Review – Aquaman #32: Mera

Aquaman #32 variant cover
Mera is haunted by obligations. Image copyright DC Comics

Aquaman #32 – Dan Abnett, Writer; Riccardo Federici, Artist; Rick Leonardi, Breakdowns; Sunny Gho, Colorist

Ray – 8/10

Corrina: Still Erratic

WARNING: SPOILERS BELOW

Ray: My main complaint with this Aquaman series until now has been its rather slow pace, as it seems to drag out the battle against Corum Rath and Aquaman’s struggle to gain allies over an extended period. Well, that finally ends in Aquaman #32, as several major plot developments occur in twenty pages. The issue opens with Aquaman trying to negotiate with King Shark, only to get word that Mera’s been found back in the ocean but is unable to breathe water. He speeds over, and with the help of Ondine and the Widowhood, is able to create a temporary fix that keeps her breathing. But to keep her alive, they have to get her back to the surface in less than a day – and the Crown of Thorns is in the way. This leads to Aquaman gathering his forces in a hurry and preparing to wage war against Rath’s magical defense system.

One might worry that Mera takes a rather passive role in this issue, spending most of her time unconscious, but the issue actually features some major developments for her as well. While the Widowhood is united with Aquaman on the idea of removing the insane Rath, they don’t want Aquaman back on the throne either, viewing him as too liberal and weak to protect Atlantis. They have another monarch in mind – Mera. This is a massive shift for the series, and it seems like it’s already causing some major shakeups in the relationship between the two leads. I’m not a huge fan of the idea of potentially breaking up comics’ premiere Aqua-couple again, but this arc has fleshed out the world of Atlantis a lot, and now we’re seeing a lot of those new characters and factors converge in what looks like it’s going to be a hell of an explosion.

Aquaman #32 page 3
Rescuing Mera, image copyright DC Comics

Corrina: I would like to believe the development of Mera being offered the rule of Atlantis by the rebels was the culmination of a long character arc for her. But it’s not and how this happened in story pinpoints why I’m so frustrated by this book.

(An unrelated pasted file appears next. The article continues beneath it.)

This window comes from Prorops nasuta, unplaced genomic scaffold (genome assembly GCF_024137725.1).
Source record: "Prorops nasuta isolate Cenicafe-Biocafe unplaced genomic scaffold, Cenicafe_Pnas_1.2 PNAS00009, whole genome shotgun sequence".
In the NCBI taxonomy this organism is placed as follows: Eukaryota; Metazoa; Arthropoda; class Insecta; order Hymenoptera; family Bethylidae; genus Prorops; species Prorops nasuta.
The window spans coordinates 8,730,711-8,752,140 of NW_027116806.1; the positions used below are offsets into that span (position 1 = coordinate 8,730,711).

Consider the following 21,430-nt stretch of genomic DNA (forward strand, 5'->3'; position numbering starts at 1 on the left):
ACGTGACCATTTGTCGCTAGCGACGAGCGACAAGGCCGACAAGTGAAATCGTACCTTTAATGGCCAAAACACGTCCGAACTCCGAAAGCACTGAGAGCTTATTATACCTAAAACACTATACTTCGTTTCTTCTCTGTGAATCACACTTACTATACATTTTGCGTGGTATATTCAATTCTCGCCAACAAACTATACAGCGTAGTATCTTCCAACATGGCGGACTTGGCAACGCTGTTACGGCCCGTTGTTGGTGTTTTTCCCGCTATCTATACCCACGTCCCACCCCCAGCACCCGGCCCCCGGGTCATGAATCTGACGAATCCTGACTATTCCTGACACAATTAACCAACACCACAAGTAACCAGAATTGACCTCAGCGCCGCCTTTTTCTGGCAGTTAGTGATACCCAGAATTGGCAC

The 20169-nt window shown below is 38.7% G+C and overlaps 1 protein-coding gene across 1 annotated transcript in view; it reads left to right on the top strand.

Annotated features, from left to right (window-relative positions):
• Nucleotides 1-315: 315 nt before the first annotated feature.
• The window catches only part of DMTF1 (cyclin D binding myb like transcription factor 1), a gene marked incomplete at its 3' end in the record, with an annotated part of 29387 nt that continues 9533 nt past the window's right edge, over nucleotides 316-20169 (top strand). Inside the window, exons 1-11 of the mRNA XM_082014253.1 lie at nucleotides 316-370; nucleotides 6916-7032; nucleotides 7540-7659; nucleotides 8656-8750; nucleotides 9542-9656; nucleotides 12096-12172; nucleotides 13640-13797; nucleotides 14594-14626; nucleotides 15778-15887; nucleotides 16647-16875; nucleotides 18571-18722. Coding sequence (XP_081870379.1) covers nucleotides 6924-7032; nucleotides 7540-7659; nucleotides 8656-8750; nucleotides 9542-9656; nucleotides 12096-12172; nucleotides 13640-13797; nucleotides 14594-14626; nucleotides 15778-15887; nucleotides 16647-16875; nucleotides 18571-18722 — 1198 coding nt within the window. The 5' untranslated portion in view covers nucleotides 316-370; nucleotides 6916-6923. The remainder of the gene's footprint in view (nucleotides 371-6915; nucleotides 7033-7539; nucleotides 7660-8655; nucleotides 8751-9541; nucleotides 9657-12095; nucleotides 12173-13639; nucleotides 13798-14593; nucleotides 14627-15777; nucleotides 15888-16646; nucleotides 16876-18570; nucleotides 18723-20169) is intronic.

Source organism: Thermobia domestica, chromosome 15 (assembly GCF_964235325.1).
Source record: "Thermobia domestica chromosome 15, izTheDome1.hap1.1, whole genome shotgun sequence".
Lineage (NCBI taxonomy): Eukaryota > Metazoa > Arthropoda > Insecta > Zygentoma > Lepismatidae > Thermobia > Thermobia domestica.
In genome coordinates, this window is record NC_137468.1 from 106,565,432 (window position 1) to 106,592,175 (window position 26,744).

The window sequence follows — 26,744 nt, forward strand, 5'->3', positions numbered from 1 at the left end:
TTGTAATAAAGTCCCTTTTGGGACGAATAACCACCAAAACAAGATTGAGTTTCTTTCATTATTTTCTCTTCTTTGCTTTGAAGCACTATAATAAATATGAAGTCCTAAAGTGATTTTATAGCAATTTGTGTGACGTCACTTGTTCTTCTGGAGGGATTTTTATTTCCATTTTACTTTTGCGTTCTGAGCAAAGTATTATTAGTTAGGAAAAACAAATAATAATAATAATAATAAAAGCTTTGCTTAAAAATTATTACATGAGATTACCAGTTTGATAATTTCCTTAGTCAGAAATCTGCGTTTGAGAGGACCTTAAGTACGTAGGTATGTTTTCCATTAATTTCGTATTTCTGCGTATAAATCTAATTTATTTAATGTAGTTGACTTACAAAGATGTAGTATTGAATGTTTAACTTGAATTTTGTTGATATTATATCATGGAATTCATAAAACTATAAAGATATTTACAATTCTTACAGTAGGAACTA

Over Abnett’s time of the book, Mera has been angry and wanting to attack the surface world, angry because she’s been told she will kill Arthur by the religious leaders in Atlantis, been angry again that Arthur has been overthrown, so much so that she nearly destroyed Atlantis and living beings in the sea around it, been captured, and had to be rescued.

There’s little in there that would signal a rise to Queenhood for Mera. Many things have happened to her but she has rarely put her stamp on events. Even this, the offer of ruling Atlantis, is a passive offer from outside. One would think the rebels would be more wary of a woman who nearly destroyed Atlantis in her grief or whose main emotion seems to be anger. She has no interaction with the rebels and no relationship with them. I can see why the rebels would wish to move on from Aquaman but not why they’d pick Mera instead. (One would think her competence would be in question, seeing as how her main contribution to this rebellion is to be captured.)

But Abnett’s run is full of baffling character decisions like this. This decision is made to kick off Mera’s solo series, I’m sure, but while I welcome another female-led title, I’m skeptical that I will enjoy Abnett’s work there any more than I do in this title.

To find reviews of all the DC issues, visit DC This Week.

Disclaimer: GeekDad received this comic for review purposes.

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